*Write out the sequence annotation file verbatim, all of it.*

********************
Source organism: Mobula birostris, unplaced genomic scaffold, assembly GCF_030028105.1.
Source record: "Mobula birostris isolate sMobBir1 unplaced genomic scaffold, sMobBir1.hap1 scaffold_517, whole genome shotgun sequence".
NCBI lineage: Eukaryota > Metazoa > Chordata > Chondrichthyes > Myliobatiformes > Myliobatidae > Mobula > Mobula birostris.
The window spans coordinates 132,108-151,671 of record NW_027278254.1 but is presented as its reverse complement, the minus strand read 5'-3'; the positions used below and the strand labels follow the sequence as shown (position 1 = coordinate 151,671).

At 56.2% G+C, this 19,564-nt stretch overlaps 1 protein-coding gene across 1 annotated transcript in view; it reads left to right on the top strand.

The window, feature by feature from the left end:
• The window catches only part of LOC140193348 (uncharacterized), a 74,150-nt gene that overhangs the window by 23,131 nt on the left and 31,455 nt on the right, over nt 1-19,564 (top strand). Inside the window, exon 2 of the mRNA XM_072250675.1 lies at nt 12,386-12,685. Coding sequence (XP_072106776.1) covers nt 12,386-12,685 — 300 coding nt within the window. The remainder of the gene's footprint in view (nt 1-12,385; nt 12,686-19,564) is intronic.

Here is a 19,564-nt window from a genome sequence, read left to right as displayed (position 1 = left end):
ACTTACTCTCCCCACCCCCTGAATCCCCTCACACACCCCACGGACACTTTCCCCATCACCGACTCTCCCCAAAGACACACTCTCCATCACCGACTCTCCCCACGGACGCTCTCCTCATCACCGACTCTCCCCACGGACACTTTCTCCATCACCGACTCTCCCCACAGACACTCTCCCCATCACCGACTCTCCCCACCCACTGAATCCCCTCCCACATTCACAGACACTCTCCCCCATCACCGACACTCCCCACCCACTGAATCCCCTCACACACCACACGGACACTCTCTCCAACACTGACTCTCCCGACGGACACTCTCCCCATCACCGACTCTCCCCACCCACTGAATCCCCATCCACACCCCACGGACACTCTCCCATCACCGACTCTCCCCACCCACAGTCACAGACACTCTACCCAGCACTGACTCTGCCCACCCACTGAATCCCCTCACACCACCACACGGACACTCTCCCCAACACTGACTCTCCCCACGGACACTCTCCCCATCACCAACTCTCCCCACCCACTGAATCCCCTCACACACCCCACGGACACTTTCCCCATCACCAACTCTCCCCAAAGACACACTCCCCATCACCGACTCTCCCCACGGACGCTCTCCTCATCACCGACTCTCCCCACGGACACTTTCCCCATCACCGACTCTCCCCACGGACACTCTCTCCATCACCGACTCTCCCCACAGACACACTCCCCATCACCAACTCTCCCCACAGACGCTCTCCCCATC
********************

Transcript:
Source organism: Mobula birostris, unplaced genomic scaffold, assembly GCF_030028105.1.
Source record: "Mobula birostris isolate sMobBir1 unplaced genomic scaffold, sMobBir1.hap1 scaffold_517, whole genome shotgun sequence".
NCBI lineage: Eukaryota > Metazoa > Chordata > Chondrichthyes > Myliobatiformes > Myliobatidae > Mobula > Mobula birostris.
The window spans coordinates 132,108-151,671 of record NW_027278254.1 but is presented as its reverse complement, the minus strand read 5'-3'; the positions used below and the strand labels follow the sequence as shown (position 1 = coordinate 151,671).

At 56.2% G+C, this 19,564-nt stretch overlaps 1 protein-coding gene across 1 annotated transcript in view; it reads left to right on the top strand.

The window, feature by feature from the left end:
• The window catches only part of LOC140193348 (uncharacterized), a 74,150-nt gene that overhangs the window by 23,131 nt on the left and 31,455 nt on the right, over nt 1-19,564 (top strand). Inside the window, exon 2 of the mRNA XM_072250675.1 lies at nt 12,386-12,685. Coding sequence (XP_072106776.1) covers nt 12,386-12,685 — 300 coding nt within the window. The remainder of the gene's footprint in view (nt 1-12,385; nt 12,686-19,564) is intronic.

Here is a 19,564-nt window from a genome sequence, read left to right as displayed (position 1 = left end):
ACTTACTCTCCCCACCCCCTGAATCCCCTCACACACCCCACGGACACTTTCCCCATCACCGACTCTCCCCAAAGACACACTCTCCATCACCGACTCTCCCCACGGACGCTCTCCTCATCACCGACTCTCCCCACGGACACTTTCTCCATCACCGACTCTCCCCACAGACACTCTCCCCATCACCGACTCTCCCCACCCACTGAATCCCCTCCCACATTCACAGACACTCTCCCCCATCACCGACACTCCCCACCCACTGAATCCCCTCACACACCACACGGACACTCTCTCCAACACTGACTCTCCCGACGGACACTCTCCCCATCACCGACTCTCCCCACCCACTGAATCCCCATCCACACCCCACGGACACTCTCCCATCACCGACTCTCCCCACCCACAGTCACAGACACTCTACCCAGCACTGACTCTGCCCACCCACTGAATCCCCTCACACCACCACACGGACACTCTCCCCAACACTGACTCTCCCCACGGACACTCTCCCCATCACCAACTCTCCCCACCCACTGAATCCCCTCACACACCCCACGGACACTTTCCCCATCACCAACTCTCCCCAAAGACACACTCCCCATCACCGACTCTCCCCACGGACGCTCTCCTCATCACCGACTCTCCCCACGGACACTTTCCCCATCACCGACTCTCCCCACGGACACTCTCTCCATCACCGACTCTCCCCACAGACACACTCCCCATCACCAACTCTCCCCACAGACGCTCTCCCCATC